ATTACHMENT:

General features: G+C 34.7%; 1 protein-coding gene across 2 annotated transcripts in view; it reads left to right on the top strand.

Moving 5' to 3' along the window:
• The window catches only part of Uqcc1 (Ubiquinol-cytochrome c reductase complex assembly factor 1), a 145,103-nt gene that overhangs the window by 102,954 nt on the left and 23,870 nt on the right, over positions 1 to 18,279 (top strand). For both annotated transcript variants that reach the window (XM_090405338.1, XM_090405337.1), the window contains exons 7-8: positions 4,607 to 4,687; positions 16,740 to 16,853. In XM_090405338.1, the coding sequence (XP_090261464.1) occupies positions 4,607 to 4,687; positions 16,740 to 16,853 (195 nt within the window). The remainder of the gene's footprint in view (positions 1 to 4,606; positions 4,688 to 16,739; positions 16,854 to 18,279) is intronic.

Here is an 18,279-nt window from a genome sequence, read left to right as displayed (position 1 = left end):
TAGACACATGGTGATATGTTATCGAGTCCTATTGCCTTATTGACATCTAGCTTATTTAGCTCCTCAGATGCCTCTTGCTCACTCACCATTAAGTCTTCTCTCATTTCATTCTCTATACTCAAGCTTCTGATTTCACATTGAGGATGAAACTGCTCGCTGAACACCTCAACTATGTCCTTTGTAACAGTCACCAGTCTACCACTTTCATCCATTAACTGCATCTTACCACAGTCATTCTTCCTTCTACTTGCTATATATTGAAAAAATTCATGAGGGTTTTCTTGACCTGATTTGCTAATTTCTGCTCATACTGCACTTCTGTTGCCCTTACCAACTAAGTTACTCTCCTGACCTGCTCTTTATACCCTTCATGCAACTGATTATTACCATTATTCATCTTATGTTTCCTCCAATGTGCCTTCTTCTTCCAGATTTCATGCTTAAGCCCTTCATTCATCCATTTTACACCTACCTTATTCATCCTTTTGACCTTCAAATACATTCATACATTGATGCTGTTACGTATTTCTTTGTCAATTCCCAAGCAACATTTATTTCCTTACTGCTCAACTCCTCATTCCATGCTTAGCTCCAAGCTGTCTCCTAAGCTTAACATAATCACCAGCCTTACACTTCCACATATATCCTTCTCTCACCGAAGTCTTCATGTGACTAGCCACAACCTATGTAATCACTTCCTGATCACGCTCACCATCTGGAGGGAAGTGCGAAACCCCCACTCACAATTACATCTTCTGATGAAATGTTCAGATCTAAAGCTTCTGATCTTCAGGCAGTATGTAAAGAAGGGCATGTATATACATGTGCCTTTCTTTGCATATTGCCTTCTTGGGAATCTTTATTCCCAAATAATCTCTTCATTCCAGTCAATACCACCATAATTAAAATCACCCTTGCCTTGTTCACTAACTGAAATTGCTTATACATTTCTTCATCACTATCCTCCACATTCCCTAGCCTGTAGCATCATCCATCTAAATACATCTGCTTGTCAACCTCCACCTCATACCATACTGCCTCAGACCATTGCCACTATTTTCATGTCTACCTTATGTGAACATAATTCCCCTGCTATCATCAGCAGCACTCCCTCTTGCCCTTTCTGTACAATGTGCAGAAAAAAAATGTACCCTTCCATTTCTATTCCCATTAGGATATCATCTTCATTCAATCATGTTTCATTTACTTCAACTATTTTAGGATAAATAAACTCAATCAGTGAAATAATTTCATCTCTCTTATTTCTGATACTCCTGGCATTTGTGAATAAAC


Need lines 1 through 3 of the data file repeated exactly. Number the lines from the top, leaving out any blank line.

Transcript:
General features: G+C 34.7%; 1 protein-coding gene across 2 annotated transcripts in view; it reads left to right on the top strand.

Moving 5' to 3' along the window:
• The window catches only part of Uqcc1 (Ubiquinol-cytochrome c reductase complex assembly factor 1), a 145,103-nt gene that overhangs the window by 102,954 nt on the left and 23,870 nt on the right, over positions 1 to 18,279 (top strand). For both annotated transcript variants that reach the window (XM_090405338.1, XM_090405337.1), the window contains exons 7-8: positions 4,607 to 4,687; positions 16,740 to 16,853. In XM_090405338.1, the coding sequence (XP_090261464.1) occupies positions 4,607 to 4,687; positions 16,740 to 16,853 (195 nt within the window). The remainder of the gene's footprint in view (positions 1 to 4,606; positions 4,688 to 16,739; positions 16,854 to 18,279) is intronic.